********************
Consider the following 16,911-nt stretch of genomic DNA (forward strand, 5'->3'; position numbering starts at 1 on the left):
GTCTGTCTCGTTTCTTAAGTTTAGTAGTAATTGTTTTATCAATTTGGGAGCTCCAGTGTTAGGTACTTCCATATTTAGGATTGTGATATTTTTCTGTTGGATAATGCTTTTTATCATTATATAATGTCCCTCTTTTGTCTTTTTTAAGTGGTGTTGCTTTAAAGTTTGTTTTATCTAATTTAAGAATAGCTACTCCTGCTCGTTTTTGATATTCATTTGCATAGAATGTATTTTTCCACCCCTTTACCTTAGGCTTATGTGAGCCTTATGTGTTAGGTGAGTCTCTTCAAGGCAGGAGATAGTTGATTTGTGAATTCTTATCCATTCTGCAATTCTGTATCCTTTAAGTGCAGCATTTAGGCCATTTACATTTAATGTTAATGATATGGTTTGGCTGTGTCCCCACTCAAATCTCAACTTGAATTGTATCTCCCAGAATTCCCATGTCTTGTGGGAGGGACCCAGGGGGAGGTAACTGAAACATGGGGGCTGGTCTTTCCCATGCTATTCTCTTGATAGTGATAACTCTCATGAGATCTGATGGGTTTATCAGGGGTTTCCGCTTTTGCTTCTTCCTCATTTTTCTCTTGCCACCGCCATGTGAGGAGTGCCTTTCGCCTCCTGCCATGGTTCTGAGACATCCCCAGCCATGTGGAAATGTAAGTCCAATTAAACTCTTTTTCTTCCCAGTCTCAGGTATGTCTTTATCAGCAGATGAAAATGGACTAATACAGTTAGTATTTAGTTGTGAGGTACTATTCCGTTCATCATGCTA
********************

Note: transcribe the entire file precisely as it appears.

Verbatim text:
Consider the following 16,911-nt stretch of genomic DNA (forward strand, 5'->3'; position numbering starts at 1 on the left):
GTCTGTCTCGTTTCTTAAGTTTAGTAGTAATTGTTTTATCAATTTGGGAGCTCCAGTGTTAGGTACTTCCATATTTAGGATTGTGATATTTTTCTGTTGGATAATGCTTTTTATCATTATATAATGTCCCTCTTTTGTCTTTTTTAAGTGGTGTTGCTTTAAAGTTTGTTTTATCTAATTTAAGAATAGCTACTCCTGCTCGTTTTTGATATTCATTTGCATAGAATGTATTTTTCCACCCCTTTACCTTAGGCTTATGTGAGCCTTATGTGTTAGGTGAGTCTCTTCAAGGCAGGAGATAGTTGATTTGTGAATTCTTATCCATTCTGCAATTCTGTATCCTTTAAGTGCAGCATTTAGGCCATTTACATTTAATGTTAATGATATGGTTTGGCTGTGTCCCCACTCAAATCTCAACTTGAATTGTATCTCCCAGAATTCCCATGTCTTGTGGGAGGGACCCAGGGGGAGGTAACTGAAACATGGGGGCTGGTCTTTCCCATGCTATTCTCTTGATAGTGATAACTCTCATGAGATCTGATGGGTTTATCAGGGGTTTCCGCTTTTGCTTCTTCCTCATTTTTCTCTTGCCACCGCCATGTGAGGAGTGCCTTTCGCCTCCTGCCATGGTTCTGAGACATCCCCAGCCATGTGGAAATGTAAGTCCAATTAAACTCTTTTTCTTCCCAGTCTCAGGTATGTCTTTATCAGCAGATGAAAATGGACTAATACAGTTAGTATTTAGTTGTGAGGTACTATTCCGTTCATCATGCTA